Sunday, May 01, 2005

Why Do We Study Math? (circa 1999)

Practically speaking... Math is one of the most essential skills necessary for "life as we know it." From handling money to basic home repairs, you can't function well without a basic foundation in math.

Developmentally speaking... Math studies train the mind in the most basic ideas of logic, cause and effect, order and the concept of truth.

On a more spiritual level... Studying Math can be an excellent opportunity to practice the virtues of patience, neatness, perseverance and obedience (for children AND their parents!). Making sense of the order of the world around us through the logic of Mathematics helps us in understanding, even to a small degree, our Creator as well.

What about "Catholic Math"? Some people interpret the words of Pope Pius XI, in his encyclical On Christian Education that "every subject should be permeated with Christian piety" as "every subject should be permeated with religion." They take this to mean that we need Catholic Math books in which word problems are about religious subjects in order to more fully fulfil this description of what a Catholic education should be.

Dr. Mary Kay Clark, in her book Catholic Homeschooling argues for the benefits of Math books with Catholic word problems as a response to those publishing Math texts with secular and/or anti-Christian content in the word problems. I think she sees it as a way of promoting Catholic culture in a day when Catholic culture is rather hard to find.

Although I agree that we need to promote a genuine Catholic culture as much as we can, I think we need to look at the idea of why we as Catholics study Math. We don't study Math in order to learn Religion and I think that some parents are missing that point.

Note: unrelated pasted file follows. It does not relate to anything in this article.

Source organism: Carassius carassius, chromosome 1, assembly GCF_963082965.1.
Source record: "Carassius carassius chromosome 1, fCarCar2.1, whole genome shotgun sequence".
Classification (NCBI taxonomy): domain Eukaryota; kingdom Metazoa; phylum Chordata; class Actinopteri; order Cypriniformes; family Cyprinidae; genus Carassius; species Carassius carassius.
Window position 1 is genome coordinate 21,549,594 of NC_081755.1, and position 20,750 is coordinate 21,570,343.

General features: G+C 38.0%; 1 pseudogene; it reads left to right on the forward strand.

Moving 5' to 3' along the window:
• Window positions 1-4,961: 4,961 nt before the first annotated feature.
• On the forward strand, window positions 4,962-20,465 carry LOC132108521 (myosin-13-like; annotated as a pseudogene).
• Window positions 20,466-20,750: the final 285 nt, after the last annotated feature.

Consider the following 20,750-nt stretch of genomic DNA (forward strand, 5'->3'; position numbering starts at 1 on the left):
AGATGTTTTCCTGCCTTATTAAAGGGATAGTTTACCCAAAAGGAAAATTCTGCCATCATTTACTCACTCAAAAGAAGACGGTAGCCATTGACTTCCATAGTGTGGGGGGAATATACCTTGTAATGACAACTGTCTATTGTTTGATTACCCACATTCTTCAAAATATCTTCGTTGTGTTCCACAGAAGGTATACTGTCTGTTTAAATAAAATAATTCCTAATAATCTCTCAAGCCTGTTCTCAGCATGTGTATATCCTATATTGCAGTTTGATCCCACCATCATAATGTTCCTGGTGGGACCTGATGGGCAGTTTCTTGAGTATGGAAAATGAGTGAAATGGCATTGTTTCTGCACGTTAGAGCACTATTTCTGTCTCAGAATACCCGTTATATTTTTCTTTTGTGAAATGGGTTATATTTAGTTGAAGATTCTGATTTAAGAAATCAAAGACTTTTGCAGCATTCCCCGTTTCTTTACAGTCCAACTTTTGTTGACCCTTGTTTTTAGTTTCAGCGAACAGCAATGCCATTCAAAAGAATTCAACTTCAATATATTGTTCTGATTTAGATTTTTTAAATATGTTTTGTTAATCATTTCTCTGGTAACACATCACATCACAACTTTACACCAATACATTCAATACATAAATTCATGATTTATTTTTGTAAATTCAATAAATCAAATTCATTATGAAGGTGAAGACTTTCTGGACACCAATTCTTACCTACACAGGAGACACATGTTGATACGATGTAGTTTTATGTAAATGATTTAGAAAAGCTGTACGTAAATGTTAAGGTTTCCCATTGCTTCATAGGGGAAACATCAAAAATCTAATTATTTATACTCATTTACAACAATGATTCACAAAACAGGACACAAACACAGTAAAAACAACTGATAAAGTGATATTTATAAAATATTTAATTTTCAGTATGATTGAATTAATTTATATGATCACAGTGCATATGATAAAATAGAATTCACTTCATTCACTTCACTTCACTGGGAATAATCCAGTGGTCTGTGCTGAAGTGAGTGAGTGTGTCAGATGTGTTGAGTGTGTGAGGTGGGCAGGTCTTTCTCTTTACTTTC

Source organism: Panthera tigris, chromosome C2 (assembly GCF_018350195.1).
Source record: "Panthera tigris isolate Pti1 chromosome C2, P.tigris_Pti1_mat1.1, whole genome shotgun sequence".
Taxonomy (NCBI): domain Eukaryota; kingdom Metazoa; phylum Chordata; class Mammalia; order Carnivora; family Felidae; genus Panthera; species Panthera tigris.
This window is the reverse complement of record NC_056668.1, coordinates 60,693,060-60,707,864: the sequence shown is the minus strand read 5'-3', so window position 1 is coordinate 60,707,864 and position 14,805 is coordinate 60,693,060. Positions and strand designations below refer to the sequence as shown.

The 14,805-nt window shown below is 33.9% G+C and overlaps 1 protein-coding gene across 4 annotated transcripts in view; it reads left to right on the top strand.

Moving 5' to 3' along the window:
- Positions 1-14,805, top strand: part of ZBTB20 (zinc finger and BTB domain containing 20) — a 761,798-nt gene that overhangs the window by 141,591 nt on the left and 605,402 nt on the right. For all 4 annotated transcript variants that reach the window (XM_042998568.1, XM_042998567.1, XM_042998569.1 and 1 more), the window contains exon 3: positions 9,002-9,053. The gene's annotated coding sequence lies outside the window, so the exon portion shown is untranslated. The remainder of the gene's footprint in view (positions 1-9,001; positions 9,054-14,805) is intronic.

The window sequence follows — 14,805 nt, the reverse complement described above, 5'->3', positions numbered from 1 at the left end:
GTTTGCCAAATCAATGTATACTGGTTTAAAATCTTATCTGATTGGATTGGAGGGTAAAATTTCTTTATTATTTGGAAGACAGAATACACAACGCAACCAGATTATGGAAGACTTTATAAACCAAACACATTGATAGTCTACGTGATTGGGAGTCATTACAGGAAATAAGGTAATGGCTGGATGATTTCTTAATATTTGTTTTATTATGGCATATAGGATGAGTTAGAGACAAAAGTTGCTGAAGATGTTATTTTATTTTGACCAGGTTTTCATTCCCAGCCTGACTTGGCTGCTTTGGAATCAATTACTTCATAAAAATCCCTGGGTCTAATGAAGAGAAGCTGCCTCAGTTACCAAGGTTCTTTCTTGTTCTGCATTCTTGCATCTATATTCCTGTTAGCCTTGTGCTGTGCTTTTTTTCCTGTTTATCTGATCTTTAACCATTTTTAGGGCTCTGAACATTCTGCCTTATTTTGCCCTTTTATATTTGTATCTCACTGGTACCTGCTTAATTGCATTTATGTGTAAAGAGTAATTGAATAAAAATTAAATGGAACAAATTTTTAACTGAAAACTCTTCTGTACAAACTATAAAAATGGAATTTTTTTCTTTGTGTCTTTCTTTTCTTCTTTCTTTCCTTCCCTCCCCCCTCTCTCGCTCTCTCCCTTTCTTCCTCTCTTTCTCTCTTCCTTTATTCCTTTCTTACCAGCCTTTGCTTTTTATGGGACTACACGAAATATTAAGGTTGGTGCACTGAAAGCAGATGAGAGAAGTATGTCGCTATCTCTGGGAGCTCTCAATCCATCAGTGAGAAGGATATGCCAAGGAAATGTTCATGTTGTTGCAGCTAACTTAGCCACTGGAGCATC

I would go so far as to say that religious-themed word problems don't make a Math program more Catholic because that simply isn't the point. I think that a Math course that is truly Catholic would start with an understanding that there is truth and lead children clearly through the elements of what they need; wisely presenting the material in accordance with how children learn.

Children should be taught to pursue their studies for the greater glory of God. Discussions could touch upon order and design.

Our faith encompasses everything in our lives; not just those things which are explicitly religious. Religious word problems in Math texts certainly aren't bad in and of themselves, but I think it important that parents and teachers aren't confused into thinking that religious content fulfills our obligation as Catholics to teach our children Math.

What Math materials are problematic to our faith?

On a more superficial level, there are individuals and organizations attempting to promote their agenda (such as "normalizing" the homosexual lifestyle) through content of Math word problems. Clearly agenda-driven materials aren't worth bothering with. Besides, the Math probably won't be very good either.

A perhaps more substantial (to the field of Math), but subtle problem lies in books which attempt to destroy the truth, order, beauty and virtue we're looking for by denying that there is a right answer... (oops I lost the last page)

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